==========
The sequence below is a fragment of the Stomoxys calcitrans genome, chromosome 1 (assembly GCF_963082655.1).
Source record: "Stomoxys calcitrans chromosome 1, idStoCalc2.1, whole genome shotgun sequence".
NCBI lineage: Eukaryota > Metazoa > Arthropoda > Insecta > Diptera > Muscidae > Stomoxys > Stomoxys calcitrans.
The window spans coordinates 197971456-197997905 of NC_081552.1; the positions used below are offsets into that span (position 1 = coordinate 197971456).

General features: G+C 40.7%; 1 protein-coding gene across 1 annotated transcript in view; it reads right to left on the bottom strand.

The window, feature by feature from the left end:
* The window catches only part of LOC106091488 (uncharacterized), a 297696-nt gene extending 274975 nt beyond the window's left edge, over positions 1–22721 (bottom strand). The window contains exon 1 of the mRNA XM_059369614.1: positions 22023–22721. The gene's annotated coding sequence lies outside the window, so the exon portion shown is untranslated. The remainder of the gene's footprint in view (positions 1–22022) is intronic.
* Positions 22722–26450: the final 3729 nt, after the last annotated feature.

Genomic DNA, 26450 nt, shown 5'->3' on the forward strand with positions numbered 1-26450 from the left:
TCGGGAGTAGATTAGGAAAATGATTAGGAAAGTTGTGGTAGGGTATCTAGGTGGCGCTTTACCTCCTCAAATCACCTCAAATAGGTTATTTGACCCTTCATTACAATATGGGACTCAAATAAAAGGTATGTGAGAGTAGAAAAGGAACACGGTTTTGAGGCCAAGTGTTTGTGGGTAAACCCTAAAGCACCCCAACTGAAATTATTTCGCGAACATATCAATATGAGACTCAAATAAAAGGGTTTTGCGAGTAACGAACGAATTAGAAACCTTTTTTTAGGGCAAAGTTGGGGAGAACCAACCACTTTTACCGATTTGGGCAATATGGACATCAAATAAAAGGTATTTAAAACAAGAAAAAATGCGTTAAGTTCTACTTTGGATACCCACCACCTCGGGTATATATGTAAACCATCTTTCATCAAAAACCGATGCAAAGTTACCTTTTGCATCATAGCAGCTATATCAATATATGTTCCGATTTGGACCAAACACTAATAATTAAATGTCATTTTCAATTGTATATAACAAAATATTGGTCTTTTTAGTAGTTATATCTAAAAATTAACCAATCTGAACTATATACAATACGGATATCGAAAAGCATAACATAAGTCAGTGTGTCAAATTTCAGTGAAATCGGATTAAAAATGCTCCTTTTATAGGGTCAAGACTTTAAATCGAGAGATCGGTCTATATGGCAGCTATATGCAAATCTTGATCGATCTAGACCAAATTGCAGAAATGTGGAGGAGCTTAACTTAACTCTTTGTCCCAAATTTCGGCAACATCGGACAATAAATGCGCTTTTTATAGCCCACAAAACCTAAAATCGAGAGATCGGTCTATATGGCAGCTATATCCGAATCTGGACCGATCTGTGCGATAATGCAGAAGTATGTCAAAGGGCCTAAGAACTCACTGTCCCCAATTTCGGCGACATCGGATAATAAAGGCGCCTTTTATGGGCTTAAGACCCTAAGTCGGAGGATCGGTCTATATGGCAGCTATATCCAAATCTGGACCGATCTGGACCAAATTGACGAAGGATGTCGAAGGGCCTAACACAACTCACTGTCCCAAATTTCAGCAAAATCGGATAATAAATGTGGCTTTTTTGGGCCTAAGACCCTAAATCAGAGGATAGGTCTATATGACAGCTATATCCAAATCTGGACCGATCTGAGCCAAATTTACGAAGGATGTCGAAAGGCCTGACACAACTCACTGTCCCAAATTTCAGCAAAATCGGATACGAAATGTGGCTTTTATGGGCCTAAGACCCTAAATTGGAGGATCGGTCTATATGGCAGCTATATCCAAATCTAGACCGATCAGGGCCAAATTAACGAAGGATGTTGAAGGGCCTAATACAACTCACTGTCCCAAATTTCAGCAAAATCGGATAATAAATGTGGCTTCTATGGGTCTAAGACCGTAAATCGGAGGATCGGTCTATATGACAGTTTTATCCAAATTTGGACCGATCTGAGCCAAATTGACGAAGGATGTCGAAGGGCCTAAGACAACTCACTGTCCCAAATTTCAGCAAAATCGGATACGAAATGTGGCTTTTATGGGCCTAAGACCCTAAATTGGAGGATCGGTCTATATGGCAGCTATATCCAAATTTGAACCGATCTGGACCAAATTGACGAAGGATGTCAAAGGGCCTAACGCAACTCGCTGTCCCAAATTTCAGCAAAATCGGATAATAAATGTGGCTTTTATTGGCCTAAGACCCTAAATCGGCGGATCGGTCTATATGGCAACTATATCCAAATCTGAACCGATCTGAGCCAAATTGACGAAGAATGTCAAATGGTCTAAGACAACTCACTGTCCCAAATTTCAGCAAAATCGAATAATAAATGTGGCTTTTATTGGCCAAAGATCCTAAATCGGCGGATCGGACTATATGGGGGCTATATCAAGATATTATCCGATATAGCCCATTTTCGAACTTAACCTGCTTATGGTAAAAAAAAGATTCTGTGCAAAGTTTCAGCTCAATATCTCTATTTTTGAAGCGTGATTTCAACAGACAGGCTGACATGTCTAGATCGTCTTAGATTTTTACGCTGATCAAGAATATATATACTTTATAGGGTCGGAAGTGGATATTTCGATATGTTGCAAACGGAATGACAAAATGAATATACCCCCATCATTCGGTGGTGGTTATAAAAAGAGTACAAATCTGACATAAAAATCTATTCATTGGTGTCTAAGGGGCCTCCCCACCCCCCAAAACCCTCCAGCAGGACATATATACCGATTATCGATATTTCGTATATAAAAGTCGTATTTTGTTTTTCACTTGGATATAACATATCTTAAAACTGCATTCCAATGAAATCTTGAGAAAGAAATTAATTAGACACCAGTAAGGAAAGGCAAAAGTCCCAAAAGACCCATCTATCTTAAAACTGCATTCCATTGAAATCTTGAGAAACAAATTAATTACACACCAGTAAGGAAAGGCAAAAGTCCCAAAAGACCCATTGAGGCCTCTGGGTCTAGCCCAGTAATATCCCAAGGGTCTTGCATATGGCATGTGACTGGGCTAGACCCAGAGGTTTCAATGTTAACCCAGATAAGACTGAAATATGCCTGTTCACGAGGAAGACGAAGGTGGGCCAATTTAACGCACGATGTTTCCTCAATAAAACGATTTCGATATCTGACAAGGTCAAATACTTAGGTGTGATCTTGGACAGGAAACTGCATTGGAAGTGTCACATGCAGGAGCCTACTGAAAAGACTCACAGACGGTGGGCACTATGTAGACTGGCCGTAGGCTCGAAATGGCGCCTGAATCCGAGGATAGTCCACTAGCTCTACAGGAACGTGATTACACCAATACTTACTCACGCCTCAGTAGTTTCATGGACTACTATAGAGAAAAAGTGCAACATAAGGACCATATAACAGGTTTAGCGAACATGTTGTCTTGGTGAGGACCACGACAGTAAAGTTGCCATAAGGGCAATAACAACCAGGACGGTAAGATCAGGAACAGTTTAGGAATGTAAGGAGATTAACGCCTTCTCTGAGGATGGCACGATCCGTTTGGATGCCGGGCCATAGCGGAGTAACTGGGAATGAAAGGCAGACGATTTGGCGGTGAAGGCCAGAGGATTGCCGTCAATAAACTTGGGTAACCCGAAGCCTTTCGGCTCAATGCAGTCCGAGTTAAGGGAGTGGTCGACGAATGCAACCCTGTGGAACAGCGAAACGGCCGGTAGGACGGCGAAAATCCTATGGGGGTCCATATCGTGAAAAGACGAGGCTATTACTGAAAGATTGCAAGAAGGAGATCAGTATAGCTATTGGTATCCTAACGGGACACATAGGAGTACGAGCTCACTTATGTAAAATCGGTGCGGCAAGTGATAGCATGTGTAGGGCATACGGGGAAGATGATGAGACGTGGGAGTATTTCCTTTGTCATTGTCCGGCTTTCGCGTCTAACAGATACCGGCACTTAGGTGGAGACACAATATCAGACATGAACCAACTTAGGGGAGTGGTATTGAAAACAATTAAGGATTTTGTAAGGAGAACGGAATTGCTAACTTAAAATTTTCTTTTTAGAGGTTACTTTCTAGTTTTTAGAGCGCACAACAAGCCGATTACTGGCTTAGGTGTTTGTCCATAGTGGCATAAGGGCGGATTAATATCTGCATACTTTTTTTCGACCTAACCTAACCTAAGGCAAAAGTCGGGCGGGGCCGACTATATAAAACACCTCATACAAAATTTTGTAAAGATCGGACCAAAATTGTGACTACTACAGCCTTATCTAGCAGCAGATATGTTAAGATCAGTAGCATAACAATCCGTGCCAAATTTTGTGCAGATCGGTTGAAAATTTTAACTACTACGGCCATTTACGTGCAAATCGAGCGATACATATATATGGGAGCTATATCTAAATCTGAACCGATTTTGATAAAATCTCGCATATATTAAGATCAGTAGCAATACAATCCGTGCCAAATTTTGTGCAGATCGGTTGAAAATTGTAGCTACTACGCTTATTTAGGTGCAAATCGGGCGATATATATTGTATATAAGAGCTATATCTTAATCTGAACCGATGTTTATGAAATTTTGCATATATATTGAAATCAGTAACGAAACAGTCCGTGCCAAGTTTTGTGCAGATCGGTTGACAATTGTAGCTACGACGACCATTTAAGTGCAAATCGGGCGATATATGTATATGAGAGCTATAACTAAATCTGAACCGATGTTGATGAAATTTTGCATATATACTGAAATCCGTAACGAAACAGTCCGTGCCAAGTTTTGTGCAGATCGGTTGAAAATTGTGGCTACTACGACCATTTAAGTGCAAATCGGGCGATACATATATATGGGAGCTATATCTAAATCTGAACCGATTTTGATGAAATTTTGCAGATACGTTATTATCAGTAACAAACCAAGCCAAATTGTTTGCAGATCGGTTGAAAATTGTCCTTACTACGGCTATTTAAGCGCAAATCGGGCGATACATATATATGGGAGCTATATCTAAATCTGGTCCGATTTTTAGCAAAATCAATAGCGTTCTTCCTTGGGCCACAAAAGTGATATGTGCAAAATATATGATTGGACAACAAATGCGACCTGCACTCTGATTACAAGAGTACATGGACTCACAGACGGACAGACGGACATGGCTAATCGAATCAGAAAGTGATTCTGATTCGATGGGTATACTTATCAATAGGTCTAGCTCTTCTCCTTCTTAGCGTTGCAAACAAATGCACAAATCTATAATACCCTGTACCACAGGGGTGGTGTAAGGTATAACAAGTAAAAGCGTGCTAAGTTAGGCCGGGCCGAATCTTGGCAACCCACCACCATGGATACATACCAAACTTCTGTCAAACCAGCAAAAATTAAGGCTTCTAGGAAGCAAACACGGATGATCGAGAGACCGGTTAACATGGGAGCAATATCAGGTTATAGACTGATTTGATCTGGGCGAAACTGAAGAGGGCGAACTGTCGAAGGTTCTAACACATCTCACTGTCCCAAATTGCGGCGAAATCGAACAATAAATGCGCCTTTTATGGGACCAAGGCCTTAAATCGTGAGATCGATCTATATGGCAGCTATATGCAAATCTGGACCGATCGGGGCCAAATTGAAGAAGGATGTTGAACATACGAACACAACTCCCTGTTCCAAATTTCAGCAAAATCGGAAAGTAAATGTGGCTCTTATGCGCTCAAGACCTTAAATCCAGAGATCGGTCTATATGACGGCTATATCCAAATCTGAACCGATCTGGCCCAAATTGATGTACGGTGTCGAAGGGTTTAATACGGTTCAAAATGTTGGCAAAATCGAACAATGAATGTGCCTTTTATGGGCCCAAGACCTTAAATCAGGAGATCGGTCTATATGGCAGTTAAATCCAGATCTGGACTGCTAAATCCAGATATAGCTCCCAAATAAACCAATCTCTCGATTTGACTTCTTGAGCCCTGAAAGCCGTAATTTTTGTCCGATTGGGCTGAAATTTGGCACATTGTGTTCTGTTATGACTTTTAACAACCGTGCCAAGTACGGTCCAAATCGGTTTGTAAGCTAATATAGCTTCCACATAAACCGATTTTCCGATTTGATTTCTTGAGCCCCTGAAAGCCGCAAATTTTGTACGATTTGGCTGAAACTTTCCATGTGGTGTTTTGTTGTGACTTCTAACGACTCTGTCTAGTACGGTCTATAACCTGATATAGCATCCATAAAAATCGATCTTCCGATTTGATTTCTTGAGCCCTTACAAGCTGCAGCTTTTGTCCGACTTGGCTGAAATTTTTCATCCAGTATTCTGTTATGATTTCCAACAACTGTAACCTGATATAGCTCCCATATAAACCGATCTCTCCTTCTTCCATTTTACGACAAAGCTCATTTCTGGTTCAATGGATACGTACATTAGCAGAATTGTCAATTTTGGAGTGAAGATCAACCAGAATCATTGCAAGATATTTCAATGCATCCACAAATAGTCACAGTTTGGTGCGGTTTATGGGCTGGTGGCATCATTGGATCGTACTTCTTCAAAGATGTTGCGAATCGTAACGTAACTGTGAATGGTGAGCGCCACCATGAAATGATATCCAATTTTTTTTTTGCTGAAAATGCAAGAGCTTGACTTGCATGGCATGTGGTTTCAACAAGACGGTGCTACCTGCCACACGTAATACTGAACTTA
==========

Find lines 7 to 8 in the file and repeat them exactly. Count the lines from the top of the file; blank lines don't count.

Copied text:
* The window catches only part of LOC106091488 (uncharacterized), a 297696-nt gene extending 274975 nt beyond the window's left edge, over positions 1–22721 (bottom strand). The window contains exon 1 of the mRNA XM_059369614.1: positions 22023–22721. The gene's annotated coding sequence lies outside the window, so the exon portion shown is untranslated. The remainder of the gene's footprint in view (positions 1–22022) is intronic.
* Positions 22722–26450: the final 3729 nt, after the last annotated feature.